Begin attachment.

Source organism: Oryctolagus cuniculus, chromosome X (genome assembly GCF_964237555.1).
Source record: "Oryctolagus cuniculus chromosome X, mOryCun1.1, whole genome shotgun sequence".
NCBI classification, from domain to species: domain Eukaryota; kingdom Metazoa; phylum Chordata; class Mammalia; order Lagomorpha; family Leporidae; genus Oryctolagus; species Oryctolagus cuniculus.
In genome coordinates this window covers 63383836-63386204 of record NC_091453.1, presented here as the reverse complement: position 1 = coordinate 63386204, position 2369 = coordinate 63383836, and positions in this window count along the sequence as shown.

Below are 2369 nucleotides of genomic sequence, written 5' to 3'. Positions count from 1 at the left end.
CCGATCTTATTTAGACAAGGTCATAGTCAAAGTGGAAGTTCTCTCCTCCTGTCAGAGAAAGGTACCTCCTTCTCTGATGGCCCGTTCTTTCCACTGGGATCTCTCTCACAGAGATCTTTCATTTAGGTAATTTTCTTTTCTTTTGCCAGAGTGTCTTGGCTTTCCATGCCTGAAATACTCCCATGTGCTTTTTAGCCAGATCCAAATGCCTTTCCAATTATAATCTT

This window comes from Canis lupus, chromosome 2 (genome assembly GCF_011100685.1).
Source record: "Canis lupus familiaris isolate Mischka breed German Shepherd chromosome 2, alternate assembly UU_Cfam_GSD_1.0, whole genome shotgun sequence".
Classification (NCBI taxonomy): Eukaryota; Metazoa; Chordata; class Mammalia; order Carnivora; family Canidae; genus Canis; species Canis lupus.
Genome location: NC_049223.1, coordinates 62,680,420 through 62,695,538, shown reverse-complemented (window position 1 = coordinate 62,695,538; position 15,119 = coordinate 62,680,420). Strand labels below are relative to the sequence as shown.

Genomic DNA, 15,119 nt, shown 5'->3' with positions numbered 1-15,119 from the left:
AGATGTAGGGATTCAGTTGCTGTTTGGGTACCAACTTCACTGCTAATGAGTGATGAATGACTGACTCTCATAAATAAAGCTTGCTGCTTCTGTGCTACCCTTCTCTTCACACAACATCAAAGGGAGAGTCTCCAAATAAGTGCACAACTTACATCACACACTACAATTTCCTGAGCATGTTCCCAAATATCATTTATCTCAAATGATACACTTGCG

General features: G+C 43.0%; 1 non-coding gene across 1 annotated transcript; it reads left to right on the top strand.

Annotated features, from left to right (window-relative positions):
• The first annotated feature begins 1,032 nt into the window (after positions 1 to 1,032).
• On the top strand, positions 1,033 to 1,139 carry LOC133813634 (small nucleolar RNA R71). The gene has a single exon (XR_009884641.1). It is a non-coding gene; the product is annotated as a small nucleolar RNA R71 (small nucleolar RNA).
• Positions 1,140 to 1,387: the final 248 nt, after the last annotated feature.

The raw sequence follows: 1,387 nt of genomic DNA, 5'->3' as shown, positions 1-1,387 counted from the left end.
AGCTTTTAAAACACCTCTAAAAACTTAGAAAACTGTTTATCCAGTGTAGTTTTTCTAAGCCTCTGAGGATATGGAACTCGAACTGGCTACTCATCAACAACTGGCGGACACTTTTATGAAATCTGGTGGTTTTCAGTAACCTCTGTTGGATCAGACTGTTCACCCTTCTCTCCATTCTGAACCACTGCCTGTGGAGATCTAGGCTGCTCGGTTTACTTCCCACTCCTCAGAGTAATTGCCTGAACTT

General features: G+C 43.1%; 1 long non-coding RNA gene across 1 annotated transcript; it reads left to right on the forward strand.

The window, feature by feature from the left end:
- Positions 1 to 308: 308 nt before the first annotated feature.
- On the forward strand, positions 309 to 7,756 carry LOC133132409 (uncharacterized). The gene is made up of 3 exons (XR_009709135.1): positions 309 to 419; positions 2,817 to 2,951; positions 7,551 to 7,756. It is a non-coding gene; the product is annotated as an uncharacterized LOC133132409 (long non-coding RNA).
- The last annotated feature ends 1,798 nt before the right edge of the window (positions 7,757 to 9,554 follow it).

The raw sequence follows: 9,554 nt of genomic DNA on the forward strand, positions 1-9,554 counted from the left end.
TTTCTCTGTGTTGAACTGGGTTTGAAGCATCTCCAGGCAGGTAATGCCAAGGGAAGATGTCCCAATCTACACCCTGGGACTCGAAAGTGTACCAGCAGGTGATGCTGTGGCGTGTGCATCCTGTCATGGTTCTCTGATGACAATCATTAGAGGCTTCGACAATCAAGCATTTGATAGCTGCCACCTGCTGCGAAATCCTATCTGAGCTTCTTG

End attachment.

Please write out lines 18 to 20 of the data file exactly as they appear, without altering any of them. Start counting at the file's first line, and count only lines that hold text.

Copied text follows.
The raw sequence follows: 1,387 nt of genomic DNA, 5'->3' as shown, positions 1-1,387 counted from the left end.
AGCTTTTAAAACACCTCTAAAAACTTAGAAAACTGTTTATCCAGTGTAGTTTTTCTAAGCCTCTGAGGATATGGAACTCGAACTGGCTACTCATCAACAACTGGCGGACACTTTTATGAAATCTGGTGGTTTTCAGTAACCTCTGTTGGATCAGACTGTTCACCCTTCTCTCCATTCTGAACCACTGCCTGTGGAGATCTAGGCTGCTCGGTTTACTTCCCACTCCTCAGAGTAATTGCCTGAACTT

General features: G+C 43.1%; 1 long non-coding RNA gene across 1 annotated transcript; it reads left to right on the forward strand.